Unlike chronic occlusive disease, our patient presented with acute onset lower extremity weakness and pain, consistent with AAO. This is a separate entity from chronic aortic occlusive disease, and has a reported mortality ranging between 21–74%.2-5 Etiologies include thrombosis (51.5%–91.6%), embolism, or aneurysmal disease.2-5 The patient did not have an aortic aneurysm or a history of claudication; however, she may have had pre-existing aortoiliac thrombosis. Given the patient’s medical history and lack of anticoagulation, the acute occlusion was likely secondary to embolic disease. Furthermore, the lower extremity motor deficits were subsequent to acute anterior spinal artery syndrome due to occlusion of the radicular artery of Adamkiewicz, which originates between the ninth thoracic vertebrae (T9) to T12 to supply the spinal cord, which was the level of the patient’s occlusion.7

The initial presentation of lower extremity deficits can mislead providers. Several case reports describe the mischaracterization of chronic aortic occlusive disease as sciatica, and acute aortic occlusive disease as a cerebrovascular accident or spinal cord myelopathy.8-10 Diagnostic uncertainty delays revascularization and increases morbidity and mortality as ischemic complications propagate, including neurologic deficits, amputation, renal failure, and mesenteric ischemia.5 In a case series of AAOs, Meagher et al. reported a mean delay of 24 hours from presentation to diagnosis.9 Dossa et al. reported 11% of patients had either a neurologic or neurosurgical consultation prior to the final diagnosis of AAO.4 Thorough physical examination and early use of POCUS facilitates recognition of vascular occlusion, redirecting diagnostic momentum away from neurogenic etiologies. It is noteworthy that the majority of AAOs occur infrarenal (75.8%–94.8%).2-3 The clinician is advised to extend the scan distal to the bifurcation of the aorta to ensure complete visualization of the entire abdominal aorta. Typically, thrombus is best visualized along the anterolateral wall of the abdominal aorta. The use of color flow and pulsed-wave Doppler to aid visualization and to differentiate between the aorta and inferior vena cava is also recommended.


CPC-EM Capsule

What do we already know about this clinical entity?

Acute aortic occlusion is a rare condition with high morbidity and mortality, varied presentations, and is often challenging to diagnose.

What makes this presentation of disease reportable?

The use of point-of-care ultrasound (POCUS) made the rapid diagnosis of acute aortic pathology masquerading as a neurologic presentation.

What is the major learning point?

Consider aortic pathology in patients with sudden onset lower extremity weakness; POCUS can be used to evaluate for abdominal aortic thrombus.

How might this improve emergency medicine practice?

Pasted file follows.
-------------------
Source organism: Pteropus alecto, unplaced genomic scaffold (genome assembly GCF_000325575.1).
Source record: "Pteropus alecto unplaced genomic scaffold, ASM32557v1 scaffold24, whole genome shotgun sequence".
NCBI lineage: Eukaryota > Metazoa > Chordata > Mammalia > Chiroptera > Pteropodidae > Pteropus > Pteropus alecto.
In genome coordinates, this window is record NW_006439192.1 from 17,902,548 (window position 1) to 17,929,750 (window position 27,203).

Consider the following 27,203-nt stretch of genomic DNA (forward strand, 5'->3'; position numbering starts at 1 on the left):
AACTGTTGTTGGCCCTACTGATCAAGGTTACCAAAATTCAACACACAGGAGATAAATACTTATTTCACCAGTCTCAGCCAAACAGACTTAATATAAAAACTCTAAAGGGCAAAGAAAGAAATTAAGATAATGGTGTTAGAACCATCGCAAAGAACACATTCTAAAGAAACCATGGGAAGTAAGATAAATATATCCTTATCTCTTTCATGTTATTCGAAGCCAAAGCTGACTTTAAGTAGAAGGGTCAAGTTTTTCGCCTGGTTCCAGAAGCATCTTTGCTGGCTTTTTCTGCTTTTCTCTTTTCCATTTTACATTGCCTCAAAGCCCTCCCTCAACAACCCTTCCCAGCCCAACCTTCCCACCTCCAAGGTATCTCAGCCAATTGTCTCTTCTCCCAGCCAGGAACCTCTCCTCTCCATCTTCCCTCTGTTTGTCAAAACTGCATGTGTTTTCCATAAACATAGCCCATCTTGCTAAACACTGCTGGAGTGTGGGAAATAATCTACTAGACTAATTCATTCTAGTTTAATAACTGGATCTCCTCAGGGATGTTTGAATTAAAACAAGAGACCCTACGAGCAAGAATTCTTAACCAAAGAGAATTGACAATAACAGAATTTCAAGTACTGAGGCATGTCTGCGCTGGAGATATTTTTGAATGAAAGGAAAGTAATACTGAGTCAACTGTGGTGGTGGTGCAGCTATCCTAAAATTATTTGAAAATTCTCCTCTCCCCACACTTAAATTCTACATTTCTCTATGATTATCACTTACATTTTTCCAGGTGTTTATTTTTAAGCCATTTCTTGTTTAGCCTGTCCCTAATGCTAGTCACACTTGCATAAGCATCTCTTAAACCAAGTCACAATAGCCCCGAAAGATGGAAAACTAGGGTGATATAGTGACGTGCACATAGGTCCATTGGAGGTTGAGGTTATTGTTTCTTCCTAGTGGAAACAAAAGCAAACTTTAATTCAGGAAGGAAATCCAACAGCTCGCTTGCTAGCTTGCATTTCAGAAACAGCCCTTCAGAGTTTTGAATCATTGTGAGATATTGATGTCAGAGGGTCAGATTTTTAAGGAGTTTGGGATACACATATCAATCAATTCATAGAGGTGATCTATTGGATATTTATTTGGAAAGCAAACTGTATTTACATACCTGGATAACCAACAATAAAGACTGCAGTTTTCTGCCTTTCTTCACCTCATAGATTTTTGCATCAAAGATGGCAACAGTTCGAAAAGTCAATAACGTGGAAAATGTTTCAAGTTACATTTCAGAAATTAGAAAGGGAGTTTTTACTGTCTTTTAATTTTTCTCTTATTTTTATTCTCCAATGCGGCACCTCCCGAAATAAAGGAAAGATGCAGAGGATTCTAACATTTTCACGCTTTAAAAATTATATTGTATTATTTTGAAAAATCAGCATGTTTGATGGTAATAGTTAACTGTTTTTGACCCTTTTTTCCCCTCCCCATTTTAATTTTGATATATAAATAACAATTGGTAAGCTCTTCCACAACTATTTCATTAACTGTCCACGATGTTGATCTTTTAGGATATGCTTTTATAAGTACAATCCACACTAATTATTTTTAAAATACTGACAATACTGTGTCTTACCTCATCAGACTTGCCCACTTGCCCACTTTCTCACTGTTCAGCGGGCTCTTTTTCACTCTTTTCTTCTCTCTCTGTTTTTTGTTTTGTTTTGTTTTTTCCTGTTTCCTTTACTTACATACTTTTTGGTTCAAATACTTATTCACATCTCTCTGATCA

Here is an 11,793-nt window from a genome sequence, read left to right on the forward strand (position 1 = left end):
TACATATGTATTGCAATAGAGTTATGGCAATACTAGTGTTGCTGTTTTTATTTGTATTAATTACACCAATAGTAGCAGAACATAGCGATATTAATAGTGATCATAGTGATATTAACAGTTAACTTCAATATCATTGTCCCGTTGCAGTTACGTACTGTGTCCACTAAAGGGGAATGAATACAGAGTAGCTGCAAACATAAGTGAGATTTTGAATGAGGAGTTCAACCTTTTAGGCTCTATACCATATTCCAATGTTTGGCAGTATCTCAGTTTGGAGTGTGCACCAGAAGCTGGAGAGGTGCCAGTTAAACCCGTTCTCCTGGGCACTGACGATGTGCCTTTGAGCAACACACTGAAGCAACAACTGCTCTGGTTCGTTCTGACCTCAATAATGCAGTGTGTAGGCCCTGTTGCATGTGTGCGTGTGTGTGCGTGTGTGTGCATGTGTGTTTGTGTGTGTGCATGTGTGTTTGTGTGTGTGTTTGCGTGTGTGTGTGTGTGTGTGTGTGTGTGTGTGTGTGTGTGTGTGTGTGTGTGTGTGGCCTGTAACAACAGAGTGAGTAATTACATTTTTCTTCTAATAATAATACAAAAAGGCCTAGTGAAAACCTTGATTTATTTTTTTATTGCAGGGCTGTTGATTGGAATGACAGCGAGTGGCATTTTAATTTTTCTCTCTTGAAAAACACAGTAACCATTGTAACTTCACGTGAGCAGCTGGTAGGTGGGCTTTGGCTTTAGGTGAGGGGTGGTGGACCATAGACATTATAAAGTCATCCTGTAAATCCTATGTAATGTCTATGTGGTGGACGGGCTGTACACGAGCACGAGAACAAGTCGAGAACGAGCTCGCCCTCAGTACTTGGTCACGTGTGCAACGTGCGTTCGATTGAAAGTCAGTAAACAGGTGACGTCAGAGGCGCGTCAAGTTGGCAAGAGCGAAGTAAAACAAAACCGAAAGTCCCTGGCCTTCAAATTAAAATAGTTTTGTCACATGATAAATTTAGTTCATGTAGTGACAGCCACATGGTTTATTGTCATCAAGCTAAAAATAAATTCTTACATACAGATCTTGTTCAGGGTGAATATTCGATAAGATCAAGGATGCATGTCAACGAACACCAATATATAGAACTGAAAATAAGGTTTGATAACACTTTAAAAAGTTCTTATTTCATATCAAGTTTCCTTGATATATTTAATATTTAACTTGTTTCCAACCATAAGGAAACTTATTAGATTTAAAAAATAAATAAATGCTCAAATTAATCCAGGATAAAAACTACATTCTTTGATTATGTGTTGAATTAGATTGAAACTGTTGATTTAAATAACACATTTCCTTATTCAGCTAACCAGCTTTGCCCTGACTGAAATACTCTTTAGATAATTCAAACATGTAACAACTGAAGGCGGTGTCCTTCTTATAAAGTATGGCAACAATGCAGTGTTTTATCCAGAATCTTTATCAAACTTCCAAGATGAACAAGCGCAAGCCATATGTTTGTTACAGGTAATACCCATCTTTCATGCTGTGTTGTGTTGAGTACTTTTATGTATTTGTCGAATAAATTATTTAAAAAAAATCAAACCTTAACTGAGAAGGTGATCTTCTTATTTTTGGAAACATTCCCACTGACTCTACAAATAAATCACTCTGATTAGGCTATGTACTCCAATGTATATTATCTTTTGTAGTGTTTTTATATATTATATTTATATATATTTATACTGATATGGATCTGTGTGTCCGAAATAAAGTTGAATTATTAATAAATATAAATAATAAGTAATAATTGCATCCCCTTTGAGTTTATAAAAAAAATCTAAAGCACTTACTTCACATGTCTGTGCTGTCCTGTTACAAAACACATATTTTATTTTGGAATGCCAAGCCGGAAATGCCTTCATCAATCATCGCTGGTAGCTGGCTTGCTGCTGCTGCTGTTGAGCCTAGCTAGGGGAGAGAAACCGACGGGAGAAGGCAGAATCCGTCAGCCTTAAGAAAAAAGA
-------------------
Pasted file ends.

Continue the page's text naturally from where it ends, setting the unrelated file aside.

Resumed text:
POCUS can expedite diagnosis of acute aortic pathology and decrease time to definitive management.


Emergency physicians have been using POCUS for the diagnosis of aortic pathology for over 20 years. In fact, the 2016 American College of Emergency Physicians policy statement, Ultrasound Guidelines: Emergency, Point-of-care, and Clinical Ultrasound Guidelines in Medicine, mandates the sonographic evaluation of the abdominal aorta as a core emergency medicine (EM) competency.11 Numerous studies have validated sensitivities from 94–100% for the detection of abdominal aortic aneurysms with negative predictive values between 98.6%–100%.12-15 Costantino et al. demonstrated that the accuracy of EM resident-performed ultrasound is within 4.4 millimeters of CT evaluation of abdominal aortic aneurysms.12 More recently, Gibbons et al. established a POCUS aortic dissection protocol with 100% and 93.7% sensitivities for the detection of Stanford type A and Stanford type B aortic dissections, respectively.16 Furthermore, Pare et al. reported a mean reduction of 146 minutes in time to diagnosis of Stanford type A aortic dissections when implementing a POCUS-first approach.17

Although no formal studies exist evaluating the diagnostic accuracy of POCUS at identifying aortic occlusions, this case report illustrates a further extension of beside ultrasound in evaluating emergent aortic pathology.


Acute aortic occlusion is a rare but potentially devastating vascular emergency. Emergency physicians should consider this aortic pathology in patients presenting to the ED with acute onset lower extremity neurovascular deficits. Diagnostic delay impedes time to revascularization and portends worse patient outcomes with morbidity and mortality rates between 21–74%.2-5 POCUS is a rapid, accurate, and non-invasive diagnostic imaging modality for patients presenting with aortic pathology. Given its high sensitivity for identifying aneurysms, dissections, and intraluminal thrombus, POCUS is the ideal screening exam for emergent aortic pathology.12-17


Section Editors: Shadi Lahham, MD and Rick A. McPheeters, DO

Full text available through open access at http://escholarship.org/uc/uciem_cpcem

Documented patient informed consent and/or Institutional Review Board approval has been obtained and filed for publication of this case report.

Address for Correspondence: Benjamin Bloom, MD, Temple University Hospital, Department of Emergency, 3401 N. Broad St., Philadelphia, PA 19140. Email: Benjamin.bloom@tuhs.temple.edu. 4:79 – 82

Submission history: Revision received July 2, 2019; Submitted November 18, 2019; Accepted November 25, 2019

Conflicts of Interest: By the CPC-EM article submission agreement, all authors are required to disclose all affiliations, funding sources and financial or management relationships that could be perceived as potential sources of bias. The authors disclosed none.